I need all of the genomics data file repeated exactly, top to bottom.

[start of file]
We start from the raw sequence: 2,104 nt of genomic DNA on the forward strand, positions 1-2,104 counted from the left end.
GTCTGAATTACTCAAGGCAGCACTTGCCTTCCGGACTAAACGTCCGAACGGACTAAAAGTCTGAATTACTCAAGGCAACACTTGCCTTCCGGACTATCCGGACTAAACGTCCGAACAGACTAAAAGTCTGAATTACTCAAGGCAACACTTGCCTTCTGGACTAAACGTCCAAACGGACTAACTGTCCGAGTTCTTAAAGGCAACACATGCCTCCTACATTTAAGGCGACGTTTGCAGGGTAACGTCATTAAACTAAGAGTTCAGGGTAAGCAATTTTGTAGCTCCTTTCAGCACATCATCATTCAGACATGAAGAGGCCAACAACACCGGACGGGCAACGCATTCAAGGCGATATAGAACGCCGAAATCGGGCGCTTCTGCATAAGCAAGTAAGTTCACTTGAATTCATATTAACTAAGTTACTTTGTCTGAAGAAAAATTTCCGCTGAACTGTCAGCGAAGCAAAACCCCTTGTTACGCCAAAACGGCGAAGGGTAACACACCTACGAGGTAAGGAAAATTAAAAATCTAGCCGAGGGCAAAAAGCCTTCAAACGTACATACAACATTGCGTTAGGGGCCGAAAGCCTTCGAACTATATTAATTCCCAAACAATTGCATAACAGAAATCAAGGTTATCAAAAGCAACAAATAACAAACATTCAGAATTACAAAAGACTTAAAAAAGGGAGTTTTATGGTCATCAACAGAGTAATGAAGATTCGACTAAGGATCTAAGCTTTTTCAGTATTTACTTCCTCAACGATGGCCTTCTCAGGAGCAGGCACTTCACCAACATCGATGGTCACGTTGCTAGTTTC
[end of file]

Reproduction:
We start from the raw sequence: 2,104 nt of genomic DNA on the forward strand, positions 1-2,104 counted from the left end.
GTCTGAATTACTCAAGGCAGCACTTGCCTTCCGGACTAAACGTCCGAACGGACTAAAAGTCTGAATTACTCAAGGCAACACTTGCCTTCCGGACTATCCGGACTAAACGTCCGAACAGACTAAAAGTCTGAATTACTCAAGGCAACACTTGCCTTCTGGACTAAACGTCCAAACGGACTAACTGTCCGAGTTCTTAAAGGCAACACATGCCTCCTACATTTAAGGCGACGTTTGCAGGGTAACGTCATTAAACTAAGAGTTCAGGGTAAGCAATTTTGTAGCTCCTTTCAGCACATCATCATTCAGACATGAAGAGGCCAACAACACCGGACGGGCAACGCATTCAAGGCGATATAGAACGCCGAAATCGGGCGCTTCTGCATAAGCAAGTAAGTTCACTTGAATTCATATTAACTAAGTTACTTTGTCTGAAGAAAAATTTCCGCTGAACTGTCAGCGAAGCAAAACCCCTTGTTACGCCAAAACGGCGAAGGGTAACACACCTACGAGGTAAGGAAAATTAAAAATCTAGCCGAGGGCAAAAAGCCTTCAAACGTACATACAACATTGCGTTAGGGGCCGAAAGCCTTCGAACTATATTAATTCCCAAACAATTGCATAACAGAAATCAAGGTTATCAAAAGCAACAAATAACAAACATTCAGAATTACAAAAGACTTAAAAAAGGGAGTTTTATGGTCATCAACAGAGTAATGAAGATTCGACTAAGGATCTAAGCTTTTTCAGTATTTACTTCCTCAACGATGGCCTTCTCAGGAGCAGGCACTTCACCAACATCGATGGTCACGTTGCTAGTTTC